“How do I get up early in the morning without hitting the snooze button?”
I confess I, too, am a ‘snooze button junkie! I thought I had created a solution to this problem by putting my alarm clock across the room or in the bathroom. My logic was that I wouldn’t want to go back to bed once I was up — WRONG! I jump up, hit the snooze button, and then gleefully jump right back into my nice warm bed. And, I will do it more than once! I know it’s a crazy habit.
If I am struggling with this issue, there are other ‘snooze button’ junkies in our community.
We all know that this is a habit, and we can change our practices IF we decide to do it. They say it takes 21 days to change a habit. So how do we take a habit from annoying, interfering with our sleep patterns, or embarrassing into actually creating a new routine for ourselves? Don’t you feel better when you decide to change and do it? Using the belief that it takes 21 days to change a pattern, start by understanding yourself:
How Hitting The Snooze Button Impacts Our Sleep
When you hit the snooze button, you disturb your REM cycle. If you fall back after hitting the snooze and hit it again, you are impacting the overall quality of your sleep.
After continuously hitting the snooze button, I am more tired and feel I have wasted precious time so early in my day when I finally get up.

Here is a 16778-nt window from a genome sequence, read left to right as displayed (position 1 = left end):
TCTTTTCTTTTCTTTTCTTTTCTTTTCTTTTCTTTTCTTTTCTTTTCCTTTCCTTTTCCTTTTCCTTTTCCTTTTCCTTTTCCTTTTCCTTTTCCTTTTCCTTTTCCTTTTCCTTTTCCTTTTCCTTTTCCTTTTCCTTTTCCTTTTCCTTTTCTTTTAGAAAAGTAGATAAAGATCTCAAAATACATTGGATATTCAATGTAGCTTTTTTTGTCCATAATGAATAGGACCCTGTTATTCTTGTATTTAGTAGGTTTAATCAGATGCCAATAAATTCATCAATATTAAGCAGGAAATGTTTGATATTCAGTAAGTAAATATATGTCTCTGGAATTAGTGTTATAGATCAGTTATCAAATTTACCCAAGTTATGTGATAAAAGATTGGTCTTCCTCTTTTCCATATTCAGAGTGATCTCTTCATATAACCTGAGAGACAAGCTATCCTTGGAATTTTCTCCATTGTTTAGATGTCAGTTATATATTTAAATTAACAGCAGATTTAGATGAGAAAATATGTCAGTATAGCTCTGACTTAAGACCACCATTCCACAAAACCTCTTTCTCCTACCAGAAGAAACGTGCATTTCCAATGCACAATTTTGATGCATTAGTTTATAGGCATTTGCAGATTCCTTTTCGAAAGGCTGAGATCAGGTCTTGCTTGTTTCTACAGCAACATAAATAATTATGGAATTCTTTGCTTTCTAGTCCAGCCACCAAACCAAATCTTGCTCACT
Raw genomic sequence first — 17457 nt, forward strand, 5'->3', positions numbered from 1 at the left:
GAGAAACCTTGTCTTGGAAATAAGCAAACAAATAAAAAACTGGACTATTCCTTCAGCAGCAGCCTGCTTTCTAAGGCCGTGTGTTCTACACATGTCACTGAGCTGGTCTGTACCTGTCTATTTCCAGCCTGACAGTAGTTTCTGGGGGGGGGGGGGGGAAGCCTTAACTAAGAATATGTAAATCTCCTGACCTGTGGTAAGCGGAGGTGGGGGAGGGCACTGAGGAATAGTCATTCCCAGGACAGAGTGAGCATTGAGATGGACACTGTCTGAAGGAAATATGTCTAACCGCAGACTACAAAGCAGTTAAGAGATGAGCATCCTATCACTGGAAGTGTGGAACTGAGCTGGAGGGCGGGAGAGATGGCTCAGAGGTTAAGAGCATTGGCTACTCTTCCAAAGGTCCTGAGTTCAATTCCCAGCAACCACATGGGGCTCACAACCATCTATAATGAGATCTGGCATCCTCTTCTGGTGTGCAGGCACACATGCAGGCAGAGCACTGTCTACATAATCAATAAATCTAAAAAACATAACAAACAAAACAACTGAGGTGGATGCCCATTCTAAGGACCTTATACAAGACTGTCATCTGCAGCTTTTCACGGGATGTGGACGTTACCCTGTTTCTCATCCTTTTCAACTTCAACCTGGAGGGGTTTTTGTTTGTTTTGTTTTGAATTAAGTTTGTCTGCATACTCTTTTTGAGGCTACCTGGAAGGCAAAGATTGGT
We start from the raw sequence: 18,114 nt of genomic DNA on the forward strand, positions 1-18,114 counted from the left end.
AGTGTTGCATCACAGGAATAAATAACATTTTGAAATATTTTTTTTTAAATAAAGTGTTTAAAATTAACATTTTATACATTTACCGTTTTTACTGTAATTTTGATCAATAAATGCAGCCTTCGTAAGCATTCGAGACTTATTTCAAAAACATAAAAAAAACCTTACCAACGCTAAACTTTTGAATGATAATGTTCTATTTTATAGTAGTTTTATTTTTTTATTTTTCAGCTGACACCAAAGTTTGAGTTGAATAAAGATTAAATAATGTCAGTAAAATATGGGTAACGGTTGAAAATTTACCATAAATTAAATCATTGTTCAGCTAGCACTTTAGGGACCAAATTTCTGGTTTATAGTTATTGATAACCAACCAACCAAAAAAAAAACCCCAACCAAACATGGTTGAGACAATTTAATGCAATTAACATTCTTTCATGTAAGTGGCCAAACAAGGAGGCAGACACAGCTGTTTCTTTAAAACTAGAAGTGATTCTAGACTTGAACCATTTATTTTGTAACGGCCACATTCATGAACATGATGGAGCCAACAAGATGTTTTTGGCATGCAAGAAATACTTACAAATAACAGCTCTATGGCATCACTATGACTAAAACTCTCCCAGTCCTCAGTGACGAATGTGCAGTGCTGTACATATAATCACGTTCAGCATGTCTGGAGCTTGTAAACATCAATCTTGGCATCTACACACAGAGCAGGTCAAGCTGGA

You can also impact your schedule and feel rushed the first thing in the morning -not a fun way to start a day.
Why do you hit the snooze button?
- Are you getting enough sleep? If not, then, of course, you will want to continue to sleep. Try to modify your behavior and start slowly by going to bed 15 minutes earlier the first week, 30 minutes the second, and 1 hour the third week. Take the full 21 days to develop your new sleep pattern.
- Maybe you go to bed at a reasonable time but don’t sleep well. In this case, try doing relaxing activities before bed. You’ve probably heard about taking a bath, reading a book, or listening to good music. In essence, unwind with something relaxing. Forget eating, exercising, T.V., electronics, and talking on the phone before going to bed. Most people become stimulated doing any of them.
- Maybe it’s just a habit you are used to and need to change to stop the morning ambivalence.
Steps to Change
- Decide what you want to change and positively spin the words. For example, instead of stating, “I want to stop hitting the snooze button,” replace it with “I am getting out of bed and starting my day when the alarm rings.” See the difference? You are training your mind to think it will accomplish what you want.
- Select a date when you will complete this goal.
- Write down your goal (three times) every night before you go to bed – make sure you use positive wording. As you sleep, your mind can work for you.
- Stand up immediately when the alarm rings, intending to get up for the day.
I have used the above steps successfully in making changes in my life. Just keep it small and simple, and you will develop your “success muscles.” I plan to start this new goal tonight. Good luck to all of the ‘snooze button” junkies in our community! Let me know if you are successful in developing a new habit.
Has anyone in the community solve this problem in another way. Please share it with us, as it may be the perfect solution for another person.
Women’s Group Topics
Share your “snooze button” stories and frustrations and see if you can create accountability partners to support the morning routine change.
“To fully enjoy the ‘richness’ of our lives, we need to stop long enough to visit with ourselves.”
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